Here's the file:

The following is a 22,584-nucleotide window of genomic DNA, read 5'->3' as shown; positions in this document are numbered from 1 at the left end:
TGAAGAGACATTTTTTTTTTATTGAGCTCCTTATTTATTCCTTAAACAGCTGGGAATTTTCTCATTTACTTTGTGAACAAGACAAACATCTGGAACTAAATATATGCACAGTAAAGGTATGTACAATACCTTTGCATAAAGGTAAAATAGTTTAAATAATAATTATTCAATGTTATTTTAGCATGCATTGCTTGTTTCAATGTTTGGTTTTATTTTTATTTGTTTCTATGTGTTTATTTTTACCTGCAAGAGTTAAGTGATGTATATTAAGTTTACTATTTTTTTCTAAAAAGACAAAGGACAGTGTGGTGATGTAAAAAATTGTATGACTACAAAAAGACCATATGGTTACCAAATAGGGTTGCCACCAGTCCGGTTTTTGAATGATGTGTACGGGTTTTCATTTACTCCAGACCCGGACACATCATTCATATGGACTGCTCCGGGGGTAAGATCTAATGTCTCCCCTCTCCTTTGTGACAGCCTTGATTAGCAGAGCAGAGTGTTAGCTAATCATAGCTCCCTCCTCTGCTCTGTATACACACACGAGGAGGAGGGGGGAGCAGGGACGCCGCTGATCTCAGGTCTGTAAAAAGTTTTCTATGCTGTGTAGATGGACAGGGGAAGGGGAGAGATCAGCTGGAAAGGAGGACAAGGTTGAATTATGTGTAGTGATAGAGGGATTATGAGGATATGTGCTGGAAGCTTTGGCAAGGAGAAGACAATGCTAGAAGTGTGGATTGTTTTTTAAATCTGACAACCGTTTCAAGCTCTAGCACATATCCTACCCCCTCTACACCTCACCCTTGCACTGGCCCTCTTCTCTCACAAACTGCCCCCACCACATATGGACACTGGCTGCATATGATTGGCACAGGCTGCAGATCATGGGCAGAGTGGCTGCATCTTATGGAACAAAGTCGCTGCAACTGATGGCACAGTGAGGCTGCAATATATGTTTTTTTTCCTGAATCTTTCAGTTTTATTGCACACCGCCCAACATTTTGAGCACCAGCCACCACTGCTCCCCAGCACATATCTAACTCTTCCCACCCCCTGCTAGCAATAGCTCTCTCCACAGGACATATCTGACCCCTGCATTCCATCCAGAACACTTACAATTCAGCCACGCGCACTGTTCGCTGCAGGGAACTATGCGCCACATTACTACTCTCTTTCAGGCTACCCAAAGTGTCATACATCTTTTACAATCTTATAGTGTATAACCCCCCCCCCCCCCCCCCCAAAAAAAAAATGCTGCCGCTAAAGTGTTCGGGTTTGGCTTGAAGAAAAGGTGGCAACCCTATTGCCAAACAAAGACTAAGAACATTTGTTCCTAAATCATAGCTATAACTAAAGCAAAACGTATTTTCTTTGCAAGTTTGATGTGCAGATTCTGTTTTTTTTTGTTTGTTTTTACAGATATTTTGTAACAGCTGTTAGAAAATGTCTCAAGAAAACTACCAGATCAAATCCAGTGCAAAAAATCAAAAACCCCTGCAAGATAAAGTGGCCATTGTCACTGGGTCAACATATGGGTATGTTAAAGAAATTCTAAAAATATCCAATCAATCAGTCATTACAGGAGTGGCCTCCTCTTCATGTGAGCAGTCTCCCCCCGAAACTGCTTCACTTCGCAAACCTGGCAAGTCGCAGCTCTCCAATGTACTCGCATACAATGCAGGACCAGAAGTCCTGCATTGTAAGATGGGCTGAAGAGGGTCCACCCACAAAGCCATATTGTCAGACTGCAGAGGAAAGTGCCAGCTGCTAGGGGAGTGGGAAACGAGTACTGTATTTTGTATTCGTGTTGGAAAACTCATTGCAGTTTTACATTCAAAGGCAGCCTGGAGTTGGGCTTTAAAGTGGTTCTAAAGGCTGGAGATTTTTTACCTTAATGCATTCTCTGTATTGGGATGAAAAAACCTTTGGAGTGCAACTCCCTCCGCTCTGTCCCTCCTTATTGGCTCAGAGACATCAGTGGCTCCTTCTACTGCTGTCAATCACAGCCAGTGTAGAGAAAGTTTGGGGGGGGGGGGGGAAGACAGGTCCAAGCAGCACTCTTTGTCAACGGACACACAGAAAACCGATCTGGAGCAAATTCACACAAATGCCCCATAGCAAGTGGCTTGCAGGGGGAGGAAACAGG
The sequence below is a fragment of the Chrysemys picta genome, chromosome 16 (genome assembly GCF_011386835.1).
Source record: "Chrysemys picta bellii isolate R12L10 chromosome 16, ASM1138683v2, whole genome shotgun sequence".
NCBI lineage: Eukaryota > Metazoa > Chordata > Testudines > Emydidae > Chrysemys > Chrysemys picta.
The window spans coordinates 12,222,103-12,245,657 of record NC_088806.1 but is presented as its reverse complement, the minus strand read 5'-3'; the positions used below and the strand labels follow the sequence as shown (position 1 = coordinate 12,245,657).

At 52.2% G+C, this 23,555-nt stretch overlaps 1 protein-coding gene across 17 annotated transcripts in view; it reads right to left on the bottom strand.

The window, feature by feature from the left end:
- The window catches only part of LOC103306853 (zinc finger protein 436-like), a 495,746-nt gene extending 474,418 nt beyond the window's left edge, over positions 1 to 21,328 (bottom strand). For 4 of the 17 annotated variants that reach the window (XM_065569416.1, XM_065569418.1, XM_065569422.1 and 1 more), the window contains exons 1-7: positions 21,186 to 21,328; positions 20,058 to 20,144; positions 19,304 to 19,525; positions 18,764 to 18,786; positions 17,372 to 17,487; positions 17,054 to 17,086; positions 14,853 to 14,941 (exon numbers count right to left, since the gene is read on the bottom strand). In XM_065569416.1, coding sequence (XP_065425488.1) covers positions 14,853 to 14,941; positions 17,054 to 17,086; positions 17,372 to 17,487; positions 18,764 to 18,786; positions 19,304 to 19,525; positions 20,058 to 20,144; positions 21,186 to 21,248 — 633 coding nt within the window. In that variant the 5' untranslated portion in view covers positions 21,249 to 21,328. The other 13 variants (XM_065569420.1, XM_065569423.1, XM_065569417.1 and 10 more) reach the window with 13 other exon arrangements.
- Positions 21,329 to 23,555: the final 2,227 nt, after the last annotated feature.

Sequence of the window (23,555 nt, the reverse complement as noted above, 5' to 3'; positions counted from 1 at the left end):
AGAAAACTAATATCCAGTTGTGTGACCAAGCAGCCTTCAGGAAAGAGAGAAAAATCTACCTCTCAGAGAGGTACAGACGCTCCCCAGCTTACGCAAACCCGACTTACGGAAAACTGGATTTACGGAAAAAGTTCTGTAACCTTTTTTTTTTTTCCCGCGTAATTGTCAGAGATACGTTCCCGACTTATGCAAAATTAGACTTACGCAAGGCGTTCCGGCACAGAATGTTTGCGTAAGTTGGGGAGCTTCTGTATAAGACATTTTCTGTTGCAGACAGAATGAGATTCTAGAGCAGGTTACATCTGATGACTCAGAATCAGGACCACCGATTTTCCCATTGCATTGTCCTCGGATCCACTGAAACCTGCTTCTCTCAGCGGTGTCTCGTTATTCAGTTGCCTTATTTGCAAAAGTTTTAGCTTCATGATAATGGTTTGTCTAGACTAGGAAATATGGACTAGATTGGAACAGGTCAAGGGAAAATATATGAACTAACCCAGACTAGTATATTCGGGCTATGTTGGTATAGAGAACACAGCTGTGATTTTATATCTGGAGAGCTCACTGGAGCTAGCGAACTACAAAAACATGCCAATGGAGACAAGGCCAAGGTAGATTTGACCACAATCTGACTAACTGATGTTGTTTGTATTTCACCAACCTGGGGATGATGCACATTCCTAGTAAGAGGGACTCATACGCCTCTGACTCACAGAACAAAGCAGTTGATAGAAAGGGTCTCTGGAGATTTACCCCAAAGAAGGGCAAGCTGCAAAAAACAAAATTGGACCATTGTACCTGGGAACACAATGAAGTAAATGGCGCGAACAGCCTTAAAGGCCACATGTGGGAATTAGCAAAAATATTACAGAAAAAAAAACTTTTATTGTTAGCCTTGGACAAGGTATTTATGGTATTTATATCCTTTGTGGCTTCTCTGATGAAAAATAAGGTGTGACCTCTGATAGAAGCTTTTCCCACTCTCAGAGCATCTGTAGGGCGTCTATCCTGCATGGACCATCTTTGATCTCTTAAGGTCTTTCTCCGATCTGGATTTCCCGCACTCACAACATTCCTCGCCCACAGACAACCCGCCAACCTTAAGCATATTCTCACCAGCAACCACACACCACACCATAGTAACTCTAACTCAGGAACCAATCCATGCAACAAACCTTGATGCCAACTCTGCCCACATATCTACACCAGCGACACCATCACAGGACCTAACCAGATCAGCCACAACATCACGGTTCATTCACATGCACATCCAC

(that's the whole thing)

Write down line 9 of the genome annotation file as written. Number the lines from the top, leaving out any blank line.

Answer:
- The window catches only part of LOC103306853 (zinc finger protein 436-like), a 495,746-nt gene extending 474,418 nt beyond the window's left edge, over positions 1 to 21,328 (bottom strand). For 4 of the 17 annotated variants that reach the window (XM_065569416.1, XM_065569418.1, XM_065569422.1 and 1 more), the window contains exons 1-7: positions 21,186 to 21,328; positions 20,058 to 20,144; positions 19,304 to 19,525; positions 18,764 to 18,786; positions 17,372 to 17,487; positions 17,054 to 17,086; positions 14,853 to 14,941 (exon numbers count right to left, since the gene is read on the bottom strand). In XM_065569416.1, coding sequence (XP_065425488.1) covers positions 14,853 to 14,941; positions 17,054 to 17,086; positions 17,372 to 17,487; positions 18,764 to 18,786; positions 19,304 to 19,525; positions 20,058 to 20,144; positions 21,186 to 21,248 — 633 coding nt within the window. In that variant the 5' untranslated portion in view covers positions 21,249 to 21,328. The other 13 variants (XM_065569420.1, XM_065569423.1, XM_065569417.1 and 10 more) reach the window with 13 other exon arrangements.